In 2015 a farmer walked into the office of a customer-owned electric cooperative in Wisconsin. He pulled out his checkbook and proceeded to write a check to the cooperative for $60,000. That day two other cooperative members followed suit, and the three of them bought up 10% of the brand-new community solar garden on the first day of subscription sales. CEO Joe McDonald admitted that he was “absolutely floored.” Two and half weeks later, the entire community solar program had sold out—all 1,000 panels had been claimed by 113 cooperative members. Joe said the cooperative threw their community solar marketing plan in the trash. The program sold itself.
Over 130 rural electric cooperatives in over 30 states are now offering community solar programs at an estimated capacity of 63MW. Municipal and public power utilities have built an additional 29MW of community solar in 22 programs per the Smart Electric Power Alliance. This means that many of the community solar subscribers across the nation are not city dwellers in high-rise apartments—they are people and businesses in the most rural parts of the country. This trend is likely to continue as community solar programs are much more effective in areas with cheap, available land and creditworthy subscribers who don’t move often. Simply put: rural America beats out Manhattan for community solar.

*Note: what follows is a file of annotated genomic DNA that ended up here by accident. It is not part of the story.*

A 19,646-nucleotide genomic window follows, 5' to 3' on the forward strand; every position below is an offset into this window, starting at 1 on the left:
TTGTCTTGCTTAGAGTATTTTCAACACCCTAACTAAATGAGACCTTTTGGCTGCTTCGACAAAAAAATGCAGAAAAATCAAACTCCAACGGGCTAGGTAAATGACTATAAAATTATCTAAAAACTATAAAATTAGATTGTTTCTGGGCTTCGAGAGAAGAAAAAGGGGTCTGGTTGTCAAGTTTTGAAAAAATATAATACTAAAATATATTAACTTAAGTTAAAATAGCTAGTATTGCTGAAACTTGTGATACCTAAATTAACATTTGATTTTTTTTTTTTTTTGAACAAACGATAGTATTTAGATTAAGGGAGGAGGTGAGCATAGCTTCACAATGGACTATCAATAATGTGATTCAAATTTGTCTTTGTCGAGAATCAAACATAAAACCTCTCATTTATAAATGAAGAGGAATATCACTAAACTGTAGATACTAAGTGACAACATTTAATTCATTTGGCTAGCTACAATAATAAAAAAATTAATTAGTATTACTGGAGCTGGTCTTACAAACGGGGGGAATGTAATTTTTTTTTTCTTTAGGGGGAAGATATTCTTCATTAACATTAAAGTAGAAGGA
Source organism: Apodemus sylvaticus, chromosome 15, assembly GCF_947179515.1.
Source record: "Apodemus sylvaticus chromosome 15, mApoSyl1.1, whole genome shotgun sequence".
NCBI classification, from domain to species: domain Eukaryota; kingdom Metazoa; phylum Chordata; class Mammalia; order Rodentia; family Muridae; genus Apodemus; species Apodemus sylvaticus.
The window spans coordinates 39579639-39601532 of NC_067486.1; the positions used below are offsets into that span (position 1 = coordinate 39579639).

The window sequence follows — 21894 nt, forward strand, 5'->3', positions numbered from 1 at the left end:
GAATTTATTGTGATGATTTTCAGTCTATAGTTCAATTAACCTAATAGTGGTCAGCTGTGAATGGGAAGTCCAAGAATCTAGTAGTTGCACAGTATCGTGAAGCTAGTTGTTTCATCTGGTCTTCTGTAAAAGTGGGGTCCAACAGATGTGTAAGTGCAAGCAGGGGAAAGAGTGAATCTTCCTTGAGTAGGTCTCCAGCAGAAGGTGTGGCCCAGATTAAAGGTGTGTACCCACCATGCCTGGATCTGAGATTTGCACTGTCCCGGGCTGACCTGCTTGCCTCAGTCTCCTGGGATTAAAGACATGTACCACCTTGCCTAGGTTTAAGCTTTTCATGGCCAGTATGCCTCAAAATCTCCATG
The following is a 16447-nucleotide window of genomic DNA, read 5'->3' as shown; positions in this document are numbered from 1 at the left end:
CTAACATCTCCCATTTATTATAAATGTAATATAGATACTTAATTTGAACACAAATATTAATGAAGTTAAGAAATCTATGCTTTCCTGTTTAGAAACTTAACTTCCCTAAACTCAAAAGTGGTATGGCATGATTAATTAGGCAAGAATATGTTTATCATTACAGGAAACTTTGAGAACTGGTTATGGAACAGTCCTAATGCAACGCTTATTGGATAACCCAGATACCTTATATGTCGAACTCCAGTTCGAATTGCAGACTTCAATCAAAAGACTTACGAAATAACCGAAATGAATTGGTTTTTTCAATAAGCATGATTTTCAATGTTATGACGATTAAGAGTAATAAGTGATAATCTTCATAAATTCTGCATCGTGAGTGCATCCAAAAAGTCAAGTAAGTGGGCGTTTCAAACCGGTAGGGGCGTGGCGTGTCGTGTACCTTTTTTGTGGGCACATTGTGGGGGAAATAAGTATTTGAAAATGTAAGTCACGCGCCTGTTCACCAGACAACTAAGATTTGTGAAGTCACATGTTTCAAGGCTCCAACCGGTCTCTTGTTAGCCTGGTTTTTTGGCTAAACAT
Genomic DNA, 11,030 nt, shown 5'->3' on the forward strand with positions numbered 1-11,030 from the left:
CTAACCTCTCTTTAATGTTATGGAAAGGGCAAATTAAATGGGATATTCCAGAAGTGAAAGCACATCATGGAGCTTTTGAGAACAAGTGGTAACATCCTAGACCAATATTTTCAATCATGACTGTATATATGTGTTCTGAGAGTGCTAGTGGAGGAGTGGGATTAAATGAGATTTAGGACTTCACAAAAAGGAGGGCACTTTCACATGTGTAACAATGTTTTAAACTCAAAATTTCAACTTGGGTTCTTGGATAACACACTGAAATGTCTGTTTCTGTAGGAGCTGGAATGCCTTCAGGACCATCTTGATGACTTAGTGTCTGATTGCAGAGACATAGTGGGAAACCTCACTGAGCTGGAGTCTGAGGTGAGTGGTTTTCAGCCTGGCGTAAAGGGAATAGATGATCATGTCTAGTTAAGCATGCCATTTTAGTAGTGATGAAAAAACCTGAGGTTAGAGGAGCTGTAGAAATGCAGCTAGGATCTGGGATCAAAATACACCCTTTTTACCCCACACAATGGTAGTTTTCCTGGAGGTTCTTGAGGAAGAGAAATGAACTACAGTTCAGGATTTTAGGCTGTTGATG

Why have we seen this large, voluntary, non-mandated growth of community solar in co-ops and public power utilities? There are several factors that go into this, but here are two crucial factors to understand.
- An increasing number of customers are demanding access to renewable energy and expecting an answer. These customers are ones that utilities do not want to lose to areas with more renewable access or even to grid defection. Many co-ops and utilities are tired of shrugging their shoulders when solar comes up—they want to provide it, and they want to be the expert on it. Community solar programs allow co-ops and utilities to give their customers the option to actively choose where their energy comes from by buying into a utility-built solar array. For a customer, it’s a win-win. They get solar access, don’t have to take the time to build solar themselves, and can capture the cost-savings from joining a large-scale solar array. For a smaller-scale utility, this is also a win-win, it means they can keep grid defection low while pleasing their customers, and creating good PR.